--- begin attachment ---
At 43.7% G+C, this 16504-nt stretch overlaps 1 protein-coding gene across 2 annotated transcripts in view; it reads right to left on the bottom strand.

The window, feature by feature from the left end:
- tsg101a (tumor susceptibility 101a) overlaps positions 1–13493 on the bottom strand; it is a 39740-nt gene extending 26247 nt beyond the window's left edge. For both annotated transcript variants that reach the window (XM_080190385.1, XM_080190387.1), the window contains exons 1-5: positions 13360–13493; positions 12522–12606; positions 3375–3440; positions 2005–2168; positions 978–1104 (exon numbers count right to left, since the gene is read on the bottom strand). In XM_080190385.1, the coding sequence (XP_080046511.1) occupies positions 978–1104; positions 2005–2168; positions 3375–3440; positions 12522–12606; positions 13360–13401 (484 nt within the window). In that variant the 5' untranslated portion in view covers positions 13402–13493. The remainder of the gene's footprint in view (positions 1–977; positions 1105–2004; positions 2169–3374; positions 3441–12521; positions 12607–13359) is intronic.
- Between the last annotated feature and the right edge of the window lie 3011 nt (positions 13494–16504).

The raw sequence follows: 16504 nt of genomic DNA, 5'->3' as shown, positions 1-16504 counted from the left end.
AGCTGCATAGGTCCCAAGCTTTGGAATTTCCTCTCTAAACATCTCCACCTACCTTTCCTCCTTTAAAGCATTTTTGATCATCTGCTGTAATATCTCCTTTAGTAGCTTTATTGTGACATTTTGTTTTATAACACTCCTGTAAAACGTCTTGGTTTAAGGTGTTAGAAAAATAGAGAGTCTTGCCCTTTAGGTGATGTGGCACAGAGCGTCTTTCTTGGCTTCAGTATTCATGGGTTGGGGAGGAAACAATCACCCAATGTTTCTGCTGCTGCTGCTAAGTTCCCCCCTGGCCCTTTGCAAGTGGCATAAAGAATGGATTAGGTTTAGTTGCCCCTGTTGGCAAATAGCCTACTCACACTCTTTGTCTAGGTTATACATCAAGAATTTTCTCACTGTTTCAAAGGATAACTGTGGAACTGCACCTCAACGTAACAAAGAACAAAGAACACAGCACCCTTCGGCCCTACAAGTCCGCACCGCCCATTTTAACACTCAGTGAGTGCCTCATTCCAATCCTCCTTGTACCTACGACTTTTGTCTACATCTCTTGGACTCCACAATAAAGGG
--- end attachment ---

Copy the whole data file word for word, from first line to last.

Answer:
At 43.7% G+C, this 16504-nt stretch overlaps 1 protein-coding gene across 2 annotated transcripts in view; it reads right to left on the bottom strand.

The window, feature by feature from the left end:
- tsg101a (tumor susceptibility 101a) overlaps positions 1–13493 on the bottom strand; it is a 39740-nt gene extending 26247 nt beyond the window's left edge. For both annotated transcript variants that reach the window (XM_080190385.1, XM_080190387.1), the window contains exons 1-5: positions 13360–13493; positions 12522–12606; positions 3375–3440; positions 2005–2168; positions 978–1104 (exon numbers count right to left, since the gene is read on the bottom strand). In XM_080190385.1, the coding sequence (XP_080046511.1) occupies positions 978–1104; positions 2005–2168; positions 3375–3440; positions 12522–12606; positions 13360–13401 (484 nt within the window). In that variant the 5' untranslated portion in view covers positions 13402–13493. The remainder of the gene's footprint in view (positions 1–977; positions 1105–2004; positions 2169–3374; positions 3441–12521; positions 12607–13359) is intronic.
- Between the last annotated feature and the right edge of the window lie 3011 nt (positions 13494–16504).

The raw sequence follows: 16504 nt of genomic DNA, 5'->3' as shown, positions 1-16504 counted from the left end.
AGCTGCATAGGTCCCAAGCTTTGGAATTTCCTCTCTAAACATCTCCACCTACCTTTCCTCCTTTAAAGCATTTTTGATCATCTGCTGTAATATCTCCTTTAGTAGCTTTATTGTGACATTTTGTTTTATAACACTCCTGTAAAACGTCTTGGTTTAAGGTGTTAGAAAAATAGAGAGTCTTGCCCTTTAGGTGATGTGGCACAGAGCGTCTTTCTTGGCTTCAGTATTCATGGGTTGGGGAGGAAACAATCACCCAATGTTTCTGCTGCTGCTGCTAAGTTCCCCCCTGGCCCTTTGCAAGTGGCATAAAGAATGGATTAGGTTTAGTTGCCCCTGTTGGCAAATAGCCTACTCACACTCTTTGTCTAGGTTATACATCAAGAATTTTCTCACTGTTTCAAAGGATAACTGTGGAACTGCACCTCAACGTAACAAAGAACAAAGAACACAGCACCCTTCGGCCCTACAAGTCCGCACCGCCCATTTTAACACTCAGTGAGTGCCTCATTCCAATCCTCCTTGTACCTACGACTTTTGTCTACATCTCTTGGACTCCACAATAAAGGG